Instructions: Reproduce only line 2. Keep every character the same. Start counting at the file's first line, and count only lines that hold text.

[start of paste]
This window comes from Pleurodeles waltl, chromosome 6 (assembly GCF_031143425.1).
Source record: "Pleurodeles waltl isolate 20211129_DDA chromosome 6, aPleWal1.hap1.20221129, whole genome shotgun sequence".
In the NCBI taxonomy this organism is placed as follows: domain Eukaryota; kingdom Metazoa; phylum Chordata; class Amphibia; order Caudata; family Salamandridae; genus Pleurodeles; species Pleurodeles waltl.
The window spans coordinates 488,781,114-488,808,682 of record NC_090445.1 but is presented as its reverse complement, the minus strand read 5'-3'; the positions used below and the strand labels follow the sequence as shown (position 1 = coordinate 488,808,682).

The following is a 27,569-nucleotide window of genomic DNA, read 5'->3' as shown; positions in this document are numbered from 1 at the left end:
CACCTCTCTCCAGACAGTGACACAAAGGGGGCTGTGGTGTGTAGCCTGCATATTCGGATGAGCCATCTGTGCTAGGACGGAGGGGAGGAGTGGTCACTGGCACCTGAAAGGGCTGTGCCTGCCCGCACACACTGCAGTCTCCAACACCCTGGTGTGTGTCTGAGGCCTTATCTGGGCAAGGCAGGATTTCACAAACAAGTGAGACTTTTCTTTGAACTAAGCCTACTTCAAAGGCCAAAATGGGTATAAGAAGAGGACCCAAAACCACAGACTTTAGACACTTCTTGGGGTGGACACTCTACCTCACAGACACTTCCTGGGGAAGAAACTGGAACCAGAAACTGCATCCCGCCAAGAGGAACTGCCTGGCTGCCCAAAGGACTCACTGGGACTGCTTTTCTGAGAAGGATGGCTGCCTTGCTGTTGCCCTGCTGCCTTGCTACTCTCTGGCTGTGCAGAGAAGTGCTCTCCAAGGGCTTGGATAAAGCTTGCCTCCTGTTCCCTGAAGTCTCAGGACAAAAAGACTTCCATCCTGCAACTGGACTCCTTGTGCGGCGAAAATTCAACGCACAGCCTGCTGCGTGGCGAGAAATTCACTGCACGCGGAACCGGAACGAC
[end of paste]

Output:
Source record: "Pleurodeles waltl isolate 20211129_DDA chromosome 6, aPleWal1.hap1.20221129, whole genome shotgun sequence".